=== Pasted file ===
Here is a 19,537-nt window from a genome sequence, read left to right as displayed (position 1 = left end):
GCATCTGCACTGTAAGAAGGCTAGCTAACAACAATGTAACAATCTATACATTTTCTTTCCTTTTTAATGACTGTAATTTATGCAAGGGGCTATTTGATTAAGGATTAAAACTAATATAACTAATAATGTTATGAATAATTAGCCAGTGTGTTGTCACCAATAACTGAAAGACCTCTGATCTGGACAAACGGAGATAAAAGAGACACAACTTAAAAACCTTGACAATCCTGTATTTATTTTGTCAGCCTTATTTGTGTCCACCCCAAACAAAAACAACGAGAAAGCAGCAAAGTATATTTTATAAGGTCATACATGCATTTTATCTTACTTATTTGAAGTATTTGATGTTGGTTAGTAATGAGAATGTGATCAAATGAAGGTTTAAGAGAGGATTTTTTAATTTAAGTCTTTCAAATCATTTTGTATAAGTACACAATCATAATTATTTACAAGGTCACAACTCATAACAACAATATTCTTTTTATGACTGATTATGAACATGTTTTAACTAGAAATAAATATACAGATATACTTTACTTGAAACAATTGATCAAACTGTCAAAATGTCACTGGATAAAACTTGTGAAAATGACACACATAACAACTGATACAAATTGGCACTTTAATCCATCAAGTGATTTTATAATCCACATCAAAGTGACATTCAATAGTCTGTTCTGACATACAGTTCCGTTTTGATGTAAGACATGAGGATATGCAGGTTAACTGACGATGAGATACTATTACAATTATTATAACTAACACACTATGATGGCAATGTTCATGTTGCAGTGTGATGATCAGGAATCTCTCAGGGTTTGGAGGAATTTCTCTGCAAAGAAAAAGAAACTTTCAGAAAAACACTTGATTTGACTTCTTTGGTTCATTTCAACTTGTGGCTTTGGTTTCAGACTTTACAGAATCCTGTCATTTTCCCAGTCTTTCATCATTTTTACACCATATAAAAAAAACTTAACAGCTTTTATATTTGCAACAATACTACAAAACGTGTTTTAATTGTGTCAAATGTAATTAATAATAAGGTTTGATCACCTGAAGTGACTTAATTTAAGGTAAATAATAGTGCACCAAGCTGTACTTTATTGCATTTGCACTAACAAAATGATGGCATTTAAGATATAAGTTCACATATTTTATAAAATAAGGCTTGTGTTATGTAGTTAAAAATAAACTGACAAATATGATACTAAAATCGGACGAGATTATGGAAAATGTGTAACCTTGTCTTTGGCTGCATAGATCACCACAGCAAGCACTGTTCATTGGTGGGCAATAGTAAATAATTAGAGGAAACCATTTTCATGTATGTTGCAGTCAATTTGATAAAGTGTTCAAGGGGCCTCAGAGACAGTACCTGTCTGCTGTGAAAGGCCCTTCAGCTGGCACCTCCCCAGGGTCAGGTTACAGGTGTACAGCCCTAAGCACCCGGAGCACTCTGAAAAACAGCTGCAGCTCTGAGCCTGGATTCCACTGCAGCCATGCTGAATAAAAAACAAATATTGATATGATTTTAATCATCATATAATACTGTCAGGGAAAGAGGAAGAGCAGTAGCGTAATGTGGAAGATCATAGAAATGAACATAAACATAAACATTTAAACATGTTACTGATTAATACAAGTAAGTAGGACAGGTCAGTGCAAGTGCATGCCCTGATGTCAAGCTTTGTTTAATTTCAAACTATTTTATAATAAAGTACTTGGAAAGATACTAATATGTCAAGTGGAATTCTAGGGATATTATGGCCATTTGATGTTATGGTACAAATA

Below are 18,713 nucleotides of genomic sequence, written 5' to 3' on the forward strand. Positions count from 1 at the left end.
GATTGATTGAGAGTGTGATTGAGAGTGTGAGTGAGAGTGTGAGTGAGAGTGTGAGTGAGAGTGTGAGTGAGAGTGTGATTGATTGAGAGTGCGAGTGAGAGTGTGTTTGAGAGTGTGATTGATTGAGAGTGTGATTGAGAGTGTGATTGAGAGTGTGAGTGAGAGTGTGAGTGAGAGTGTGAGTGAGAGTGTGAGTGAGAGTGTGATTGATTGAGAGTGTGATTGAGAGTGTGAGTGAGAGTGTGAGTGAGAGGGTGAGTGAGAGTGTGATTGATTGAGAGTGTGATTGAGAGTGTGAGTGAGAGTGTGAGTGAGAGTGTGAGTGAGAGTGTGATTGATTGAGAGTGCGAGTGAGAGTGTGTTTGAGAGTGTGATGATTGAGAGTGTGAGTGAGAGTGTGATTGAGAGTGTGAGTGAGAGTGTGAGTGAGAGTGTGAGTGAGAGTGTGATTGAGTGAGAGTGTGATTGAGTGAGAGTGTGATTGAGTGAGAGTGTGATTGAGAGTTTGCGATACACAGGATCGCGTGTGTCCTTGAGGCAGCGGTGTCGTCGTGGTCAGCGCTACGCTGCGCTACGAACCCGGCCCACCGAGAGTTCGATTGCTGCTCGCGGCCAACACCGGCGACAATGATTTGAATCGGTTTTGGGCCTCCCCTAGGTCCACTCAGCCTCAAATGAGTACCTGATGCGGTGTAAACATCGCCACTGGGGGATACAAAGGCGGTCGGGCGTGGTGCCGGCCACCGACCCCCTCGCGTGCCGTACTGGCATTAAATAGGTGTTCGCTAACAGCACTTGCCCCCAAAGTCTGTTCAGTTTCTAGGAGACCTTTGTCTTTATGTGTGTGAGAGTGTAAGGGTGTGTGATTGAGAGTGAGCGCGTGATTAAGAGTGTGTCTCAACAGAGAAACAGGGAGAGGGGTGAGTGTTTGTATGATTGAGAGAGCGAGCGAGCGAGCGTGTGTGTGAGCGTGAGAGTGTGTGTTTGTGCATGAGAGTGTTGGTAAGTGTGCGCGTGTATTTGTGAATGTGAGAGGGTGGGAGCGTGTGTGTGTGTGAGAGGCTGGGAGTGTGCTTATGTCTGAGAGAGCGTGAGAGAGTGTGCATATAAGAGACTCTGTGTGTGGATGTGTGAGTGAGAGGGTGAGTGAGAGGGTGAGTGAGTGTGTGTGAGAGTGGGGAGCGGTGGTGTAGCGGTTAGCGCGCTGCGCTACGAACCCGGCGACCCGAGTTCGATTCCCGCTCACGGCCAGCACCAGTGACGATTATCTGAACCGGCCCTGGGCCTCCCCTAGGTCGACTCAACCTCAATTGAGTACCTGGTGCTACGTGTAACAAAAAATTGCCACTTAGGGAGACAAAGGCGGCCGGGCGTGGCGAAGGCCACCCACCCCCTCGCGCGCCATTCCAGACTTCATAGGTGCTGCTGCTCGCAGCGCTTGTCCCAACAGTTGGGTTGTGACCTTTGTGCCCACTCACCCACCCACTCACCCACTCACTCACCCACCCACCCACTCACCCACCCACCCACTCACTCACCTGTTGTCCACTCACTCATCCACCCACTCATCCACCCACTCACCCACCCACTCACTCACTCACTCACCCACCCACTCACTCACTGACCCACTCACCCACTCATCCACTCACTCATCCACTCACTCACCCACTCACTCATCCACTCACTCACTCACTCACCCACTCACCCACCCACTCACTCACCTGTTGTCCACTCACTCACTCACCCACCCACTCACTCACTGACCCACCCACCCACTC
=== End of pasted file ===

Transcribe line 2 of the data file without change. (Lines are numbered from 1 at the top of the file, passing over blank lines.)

GCATCTGCACTGTAAGAAGGCTAGCTAACAACAATGTAACAATCTATACATTTTCTTTCCTTTTTAATGACTGTAATTTATGCAAGGGGCTATTTGATTAAGGATTAAAACTAATATAACTAATAATGTTATGAATAATTAGCCAGTGTGTTGTCACCAATAACTGAAAGACCTCTGATCTGGACAAACGGAGATAAAAGAGACACAACTTAAAAACCTTGACAATCCTGTATTTATTTTGTCAGCCTTATTTGTGTCCACCCCAAACAAAAACAACGAGAAAGCAGCAAAGTATATTTTATAAGGTCATACATGCATTTTATCTTACTTATTTGAAGTATTTGATGTTGGTTAGTAATGAGAATGTGATCAAATGAAGGTTTAAGAGAGGATTTTTTAATTTAAGTCTTTCAAATCATTTTGTATAAGTACACAATCATAATTATTTACAAGGTCACAACTCATAACAACAATATTCTTTTTATGACTGATTATGAACATGTTTTAACTAGAAATAAATATACAGATATACTTTACTTGAAACAATTGATCAAACTGTCAAAATGTCACTGGATAAAACTTGTGAAAATGACACACATAACAACTGATACAAATTGGCACTTTAATCCATCAAGTGATTTTATAATCCACATCAAAGTGACATTCAATAGTCTGTTCTGACATACAGTTCCGTTTTGATGTAAGACATGAGGATATGCAGGTTAACTGACGATGAGATACTATTACAATTATTATAACTAACACACTATGATGGCAATGTTCATGTTGCAGTGTGATGATCAGGAATCTCTCAGGGTTTGGAGGAATTTCTCTGCAAAGAAAAAGAAACTTTCAGAAAAACACTTGATTTGACTTCTTTGGTTCATTTCAACTTGTGGCTTTGGTTTCAGACTTTACAGAATCCTGTCATTTTCCCAGTCTTTCATCATTTTTACACCATATAAAAAAAACTTAACAGCTTTTATATTTGCAACAATACTACAAAACGTGTTTTAATTGTGTCAAATGTAATTAATAATAAGGTTTGATCACCTGAAGTGACTTAATTTAAGGTAAATAATAGTGCACCAAGCTGTACTTTATTGCATTTGCACTAACAAAATGATGGCATTTAAGATATAAGTTCACATATTTTATAAAATAAGGCTTGTGTTATGTAGTTAAAAATAAACTGACAAATATGATACTAAAATCGGACGAGATTATGGAAAATGTGTAACCTTGTCTTTGGCTGCATAGATCACCACAGCAAGCACTGTTCATTGGTGGGCAATAGTAAATAATTAGAGGAAACCATTTTCATGTATGTTGCAGTCAATTTGATAAAGTGTTCAAGGGGCCTCAGAGACAGTACCTGTCTGCTGTGAAAGGCCCTTCAGCTGGCACCTCCCCAGGGTCAGGTTACAGGTGTACAGCCCTAAGCACCCGGAGCACTCTGAAAAACAGCTGCAGCTCTGAGCCTGGATTCCACTGCAGCCATGCTGAATAAAAAACAAATATTGATATGATTTTAATCATCATATAATACTGTCAGGGAAAGAGGAAGAGCAGTAGCGTAATGTGGAAGATCATAGAAATGAACATAAACATAAACATTTAAACATGTTACTGATTAATACAAGTAAGTAGGACAGGTCAGTGCAAGTGCATGCCCTGATGTCAAGCTTTGTTTAATTTCAAACTATTTTATAATAAAGTACTTGGAAAGATACTAATATGTCAAGTGGAATTCTAGGGATATTATGGCCATTTGATGTTATGGTACAAATA